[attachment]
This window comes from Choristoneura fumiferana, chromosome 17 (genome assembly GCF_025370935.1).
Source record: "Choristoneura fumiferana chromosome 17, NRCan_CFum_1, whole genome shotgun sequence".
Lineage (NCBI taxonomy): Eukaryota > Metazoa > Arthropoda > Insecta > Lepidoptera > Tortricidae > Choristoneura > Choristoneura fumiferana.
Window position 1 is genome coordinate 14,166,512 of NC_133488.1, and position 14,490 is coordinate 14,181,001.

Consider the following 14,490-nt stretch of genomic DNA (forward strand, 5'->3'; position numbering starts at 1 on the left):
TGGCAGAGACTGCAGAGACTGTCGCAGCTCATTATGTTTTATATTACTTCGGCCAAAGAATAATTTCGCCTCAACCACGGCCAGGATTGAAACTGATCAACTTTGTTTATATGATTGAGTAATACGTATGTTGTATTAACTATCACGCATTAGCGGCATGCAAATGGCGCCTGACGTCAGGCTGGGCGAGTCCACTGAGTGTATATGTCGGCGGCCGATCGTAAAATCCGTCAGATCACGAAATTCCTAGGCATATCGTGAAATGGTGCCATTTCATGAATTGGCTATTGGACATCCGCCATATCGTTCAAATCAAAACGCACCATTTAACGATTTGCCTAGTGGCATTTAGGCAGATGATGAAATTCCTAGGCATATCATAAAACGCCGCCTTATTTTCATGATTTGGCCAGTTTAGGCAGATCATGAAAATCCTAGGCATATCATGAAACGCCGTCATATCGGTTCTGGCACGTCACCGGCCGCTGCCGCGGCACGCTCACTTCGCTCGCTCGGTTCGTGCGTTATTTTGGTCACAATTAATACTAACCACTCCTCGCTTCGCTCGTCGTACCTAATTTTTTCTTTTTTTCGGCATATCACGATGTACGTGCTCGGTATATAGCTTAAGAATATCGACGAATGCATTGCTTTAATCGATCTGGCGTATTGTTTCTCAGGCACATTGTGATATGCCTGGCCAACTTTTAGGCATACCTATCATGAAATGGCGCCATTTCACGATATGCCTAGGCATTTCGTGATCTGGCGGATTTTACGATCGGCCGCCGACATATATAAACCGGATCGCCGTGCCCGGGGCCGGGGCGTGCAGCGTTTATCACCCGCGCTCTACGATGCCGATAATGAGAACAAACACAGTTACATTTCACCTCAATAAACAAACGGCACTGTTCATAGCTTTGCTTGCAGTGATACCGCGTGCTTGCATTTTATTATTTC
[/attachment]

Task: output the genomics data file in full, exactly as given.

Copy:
This window comes from Choristoneura fumiferana, chromosome 17 (genome assembly GCF_025370935.1).
Source record: "Choristoneura fumiferana chromosome 17, NRCan_CFum_1, whole genome shotgun sequence".
Lineage (NCBI taxonomy): Eukaryota > Metazoa > Arthropoda > Insecta > Lepidoptera > Tortricidae > Choristoneura > Choristoneura fumiferana.
Window position 1 is genome coordinate 14,166,512 of NC_133488.1, and position 14,490 is coordinate 14,181,001.

Consider the following 14,490-nt stretch of genomic DNA (forward strand, 5'->3'; position numbering starts at 1 on the left):
TGGCAGAGACTGCAGAGACTGTCGCAGCTCATTATGTTTTATATTACTTCGGCCAAAGAATAATTTCGCCTCAACCACGGCCAGGATTGAAACTGATCAACTTTGTTTATATGATTGAGTAATACGTATGTTGTATTAACTATCACGCATTAGCGGCATGCAAATGGCGCCTGACGTCAGGCTGGGCGAGTCCACTGAGTGTATATGTCGGCGGCCGATCGTAAAATCCGTCAGATCACGAAATTCCTAGGCATATCGTGAAATGGTGCCATTTCATGAATTGGCTATTGGACATCCGCCATATCGTTCAAATCAAAACGCACCATTTAACGATTTGCCTAGTGGCATTTAGGCAGATGATGAAATTCCTAGGCATATCATAAAACGCCGCCTTATTTTCATGATTTGGCCAGTTTAGGCAGATCATGAAAATCCTAGGCATATCATGAAACGCCGTCATATCGGTTCTGGCACGTCACCGGCCGCTGCCGCGGCACGCTCACTTCGCTCGCTCGGTTCGTGCGTTATTTTGGTCACAATTAATACTAACCACTCCTCGCTTCGCTCGTCGTACCTAATTTTTTCTTTTTTTCGGCATATCACGATGTACGTGCTCGGTATATAGCTTAAGAATATCGACGAATGCATTGCTTTAATCGATCTGGCGTATTGTTTCTCAGGCACATTGTGATATGCCTGGCCAACTTTTAGGCATACCTATCATGAAATGGCGCCATTTCACGATATGCCTAGGCATTTCGTGATCTGGCGGATTTTACGATCGGCCGCCGACATATATAAACCGGATCGCCGTGCCCGGGGCCGGGGCGTGCAGCGTTTATCACCCGCGCTCTACGATGCCGATAATGAGAACAAACACAGTTACATTTCACCTCAATAAACAAACGGCACTGTTCATAGCTTTGCTTGCAGTGATACCGCGTGCTTGCATTTTATTATTTC